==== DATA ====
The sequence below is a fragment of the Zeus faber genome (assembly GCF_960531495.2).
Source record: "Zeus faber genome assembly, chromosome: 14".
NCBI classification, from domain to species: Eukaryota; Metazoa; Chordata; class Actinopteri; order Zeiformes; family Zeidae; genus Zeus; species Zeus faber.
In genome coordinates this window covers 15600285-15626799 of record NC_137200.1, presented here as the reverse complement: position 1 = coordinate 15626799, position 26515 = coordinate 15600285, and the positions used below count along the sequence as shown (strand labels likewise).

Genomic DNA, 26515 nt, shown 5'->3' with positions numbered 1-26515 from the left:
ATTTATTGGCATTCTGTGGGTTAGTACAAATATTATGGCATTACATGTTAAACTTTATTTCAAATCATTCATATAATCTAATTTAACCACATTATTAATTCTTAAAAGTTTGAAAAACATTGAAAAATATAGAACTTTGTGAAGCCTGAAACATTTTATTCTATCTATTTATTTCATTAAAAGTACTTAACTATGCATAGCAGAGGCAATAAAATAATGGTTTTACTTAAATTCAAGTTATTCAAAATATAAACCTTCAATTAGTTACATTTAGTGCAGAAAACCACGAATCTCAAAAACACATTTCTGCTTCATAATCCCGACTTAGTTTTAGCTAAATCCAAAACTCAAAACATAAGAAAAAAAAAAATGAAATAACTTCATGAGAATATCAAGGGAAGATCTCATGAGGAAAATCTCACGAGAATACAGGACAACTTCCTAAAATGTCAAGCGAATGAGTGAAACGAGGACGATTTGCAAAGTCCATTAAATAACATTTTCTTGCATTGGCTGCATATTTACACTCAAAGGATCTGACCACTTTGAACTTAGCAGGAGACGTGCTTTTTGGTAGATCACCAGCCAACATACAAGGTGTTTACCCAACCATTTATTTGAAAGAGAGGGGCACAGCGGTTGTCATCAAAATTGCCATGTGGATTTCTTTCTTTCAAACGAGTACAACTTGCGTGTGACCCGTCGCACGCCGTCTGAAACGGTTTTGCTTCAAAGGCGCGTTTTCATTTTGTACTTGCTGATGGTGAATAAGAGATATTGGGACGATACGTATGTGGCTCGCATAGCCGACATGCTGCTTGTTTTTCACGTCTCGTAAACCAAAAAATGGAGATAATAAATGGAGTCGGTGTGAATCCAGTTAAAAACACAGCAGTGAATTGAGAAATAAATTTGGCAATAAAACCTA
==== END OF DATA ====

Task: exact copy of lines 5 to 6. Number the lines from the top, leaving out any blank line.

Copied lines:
Genomic DNA, 26515 nt, shown 5'->3' with positions numbered 1-26515 from the left:
ATTTATTGGCATTCTGTGGGTTAGTACAAATATTATGGCATTACATGTTAAACTTTATTTCAAATCATTCATATAATCTAATTTAACCACATTATTAATTCTTAAAAGTTTGAAAAACATTGAAAAATATAGAACTTTGTGAAGCCTGAAACATTTTATTCTATCTATTTATTTCATTAAAAGTACTTAACTATGCATAGCAGAGGCAATAAAATAATGGTTTTACTTAAATTCAAGTTATTCAAAATATAAACCTTCAATTAGTTACATTTAGTGCAGAAAACCACGAATCTCAAAAACACATTTCTGCTTCATAATCCCGACTTAGTTTTAGCTAAATCCAAAACTCAAAACATAAGAAAAAAAAAAATGAAATAACTTCATGAGAATATCAAGGGAAGATCTCATGAGGAAAATCTCACGAGAATACAGGACAACTTCCTAAAATGTCAAGCGAATGAGTGAAACGAGGACGATTTGCAAAGTCCATTAAATAACATTTTCTTGCATTGGCTGCATATTTACACTCAAAGGATCTGACCACTTTGAACTTAGCAGGAGACGTGCTTTTTGGTAGATCACCAGCCAACATACAAGGTGTTTACCCAACCATTTATTTGAAAGAGAGGGGCACAGCGGTTGTCATCAAAATTGCCATGTGGATTTCTTTCTTTCAAACGAGTACAACTTGCGTGTGACCCGTCGCACGCCGTCTGAAACGGTTTTGCTTCAAAGGCGCGTTTTCATTTTGTACTTGCTGATGGTGAATAAGAGATATTGGGACGATACGTATGTGGCTCGCATAGCCGACATGCTGCTTGTTTTTCACGTCTCGTAAACCAAAAAATGGAGATAATAAATGGAGTCGGTGTGAATCCAGTTAAAAACACAGCAGTGAATTGAGAAATAAATTTGGCAATAAAACCTA